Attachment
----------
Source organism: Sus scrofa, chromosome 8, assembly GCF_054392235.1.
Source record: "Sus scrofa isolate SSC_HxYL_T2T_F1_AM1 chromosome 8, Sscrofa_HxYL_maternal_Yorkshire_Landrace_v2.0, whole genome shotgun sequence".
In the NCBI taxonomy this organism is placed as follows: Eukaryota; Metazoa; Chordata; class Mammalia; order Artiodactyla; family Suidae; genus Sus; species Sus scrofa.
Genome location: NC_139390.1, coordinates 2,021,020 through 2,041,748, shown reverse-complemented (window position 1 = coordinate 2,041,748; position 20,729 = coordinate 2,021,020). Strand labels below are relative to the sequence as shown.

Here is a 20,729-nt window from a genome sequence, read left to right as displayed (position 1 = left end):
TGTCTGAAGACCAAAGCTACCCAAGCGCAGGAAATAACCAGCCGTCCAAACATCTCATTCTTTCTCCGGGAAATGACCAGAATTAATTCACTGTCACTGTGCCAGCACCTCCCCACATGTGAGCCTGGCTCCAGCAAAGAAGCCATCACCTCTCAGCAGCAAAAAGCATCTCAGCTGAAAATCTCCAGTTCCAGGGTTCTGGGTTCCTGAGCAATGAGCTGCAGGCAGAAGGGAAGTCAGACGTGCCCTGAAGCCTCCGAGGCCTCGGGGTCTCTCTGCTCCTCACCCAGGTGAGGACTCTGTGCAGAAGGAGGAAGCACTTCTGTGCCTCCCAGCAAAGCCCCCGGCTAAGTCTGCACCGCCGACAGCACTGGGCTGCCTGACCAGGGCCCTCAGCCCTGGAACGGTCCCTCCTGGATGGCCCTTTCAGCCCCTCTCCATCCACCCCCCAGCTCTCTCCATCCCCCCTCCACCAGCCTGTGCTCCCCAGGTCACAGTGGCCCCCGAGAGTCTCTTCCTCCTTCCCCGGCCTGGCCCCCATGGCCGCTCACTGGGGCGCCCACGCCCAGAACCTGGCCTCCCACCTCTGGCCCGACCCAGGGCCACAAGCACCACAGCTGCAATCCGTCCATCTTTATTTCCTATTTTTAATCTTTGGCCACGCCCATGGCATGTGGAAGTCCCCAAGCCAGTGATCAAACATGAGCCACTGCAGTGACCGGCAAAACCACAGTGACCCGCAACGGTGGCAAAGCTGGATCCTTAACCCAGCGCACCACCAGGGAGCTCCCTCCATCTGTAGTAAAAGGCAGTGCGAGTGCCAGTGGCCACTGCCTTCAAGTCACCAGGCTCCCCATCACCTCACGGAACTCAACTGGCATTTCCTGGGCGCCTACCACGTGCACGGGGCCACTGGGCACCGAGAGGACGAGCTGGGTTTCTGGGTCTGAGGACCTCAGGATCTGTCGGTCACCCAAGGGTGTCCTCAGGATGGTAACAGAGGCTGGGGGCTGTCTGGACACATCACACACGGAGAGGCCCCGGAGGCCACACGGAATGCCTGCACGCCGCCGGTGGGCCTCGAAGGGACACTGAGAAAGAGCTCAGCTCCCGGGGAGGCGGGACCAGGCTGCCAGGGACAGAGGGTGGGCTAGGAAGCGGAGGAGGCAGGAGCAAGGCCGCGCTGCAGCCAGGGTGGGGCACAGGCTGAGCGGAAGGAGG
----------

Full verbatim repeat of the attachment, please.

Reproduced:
Source organism: Sus scrofa, chromosome 8, assembly GCF_054392235.1.
Source record: "Sus scrofa isolate SSC_HxYL_T2T_F1_AM1 chromosome 8, Sscrofa_HxYL_maternal_Yorkshire_Landrace_v2.0, whole genome shotgun sequence".
In the NCBI taxonomy this organism is placed as follows: Eukaryota; Metazoa; Chordata; class Mammalia; order Artiodactyla; family Suidae; genus Sus; species Sus scrofa.
Genome location: NC_139390.1, coordinates 2,021,020 through 2,041,748, shown reverse-complemented (window position 1 = coordinate 2,041,748; position 20,729 = coordinate 2,021,020). Strand labels below are relative to the sequence as shown.

Here is a 20,729-nt window from a genome sequence, read left to right as displayed (position 1 = left end):
TGTCTGAAGACCAAAGCTACCCAAGCGCAGGAAATAACCAGCCGTCCAAACATCTCATTCTTTCTCCGGGAAATGACCAGAATTAATTCACTGTCACTGTGCCAGCACCTCCCCACATGTGAGCCTGGCTCCAGCAAAGAAGCCATCACCTCTCAGCAGCAAAAAGCATCTCAGCTGAAAATCTCCAGTTCCAGGGTTCTGGGTTCCTGAGCAATGAGCTGCAGGCAGAAGGGAAGTCAGACGTGCCCTGAAGCCTCCGAGGCCTCGGGGTCTCTCTGCTCCTCACCCAGGTGAGGACTCTGTGCAGAAGGAGGAAGCACTTCTGTGCCTCCCAGCAAAGCCCCCGGCTAAGTCTGCACCGCCGACAGCACTGGGCTGCCTGACCAGGGCCCTCAGCCCTGGAACGGTCCCTCCTGGATGGCCCTTTCAGCCCCTCTCCATCCACCCCCCAGCTCTCTCCATCCCCCCTCCACCAGCCTGTGCTCCCCAGGTCACAGTGGCCCCCGAGAGTCTCTTCCTCCTTCCCCGGCCTGGCCCCCATGGCCGCTCACTGGGGCGCCCACGCCCAGAACCTGGCCTCCCACCTCTGGCCCGACCCAGGGCCACAAGCACCACAGCTGCAATCCGTCCATCTTTATTTCCTATTTTTAATCTTTGGCCACGCCCATGGCATGTGGAAGTCCCCAAGCCAGTGATCAAACATGAGCCACTGCAGTGACCGGCAAAACCACAGTGACCCGCAACGGTGGCAAAGCTGGATCCTTAACCCAGCGCACCACCAGGGAGCTCCCTCCATCTGTAGTAAAAGGCAGTGCGAGTGCCAGTGGCCACTGCCTTCAAGTCACCAGGCTCCCCATCACCTCACGGAACTCAACTGGCATTTCCTGGGCGCCTACCACGTGCACGGGGCCACTGGGCACCGAGAGGACGAGCTGGGTTTCTGGGTCTGAGGACCTCAGGATCTGTCGGTCACCCAAGGGTGTCCTCAGGATGGTAACAGAGGCTGGGGGCTGTCTGGACACATCACACACGGAGAGGCCCCGGAGGCCACACGGAATGCCTGCACGCCGCCGGTGGGCCTCGAAGGGACACTGAGAAAGAGCTCAGCTCCCGGGGAGGCGGGACCAGGCTGCCAGGGACAGAGGGTGGGCTAGGAAGCGGAGGAGGCAGGAGCAAGGCCGCGCTGCAGCCAGGGTGGGGCACAGGCTGAGCGGAAGGAGG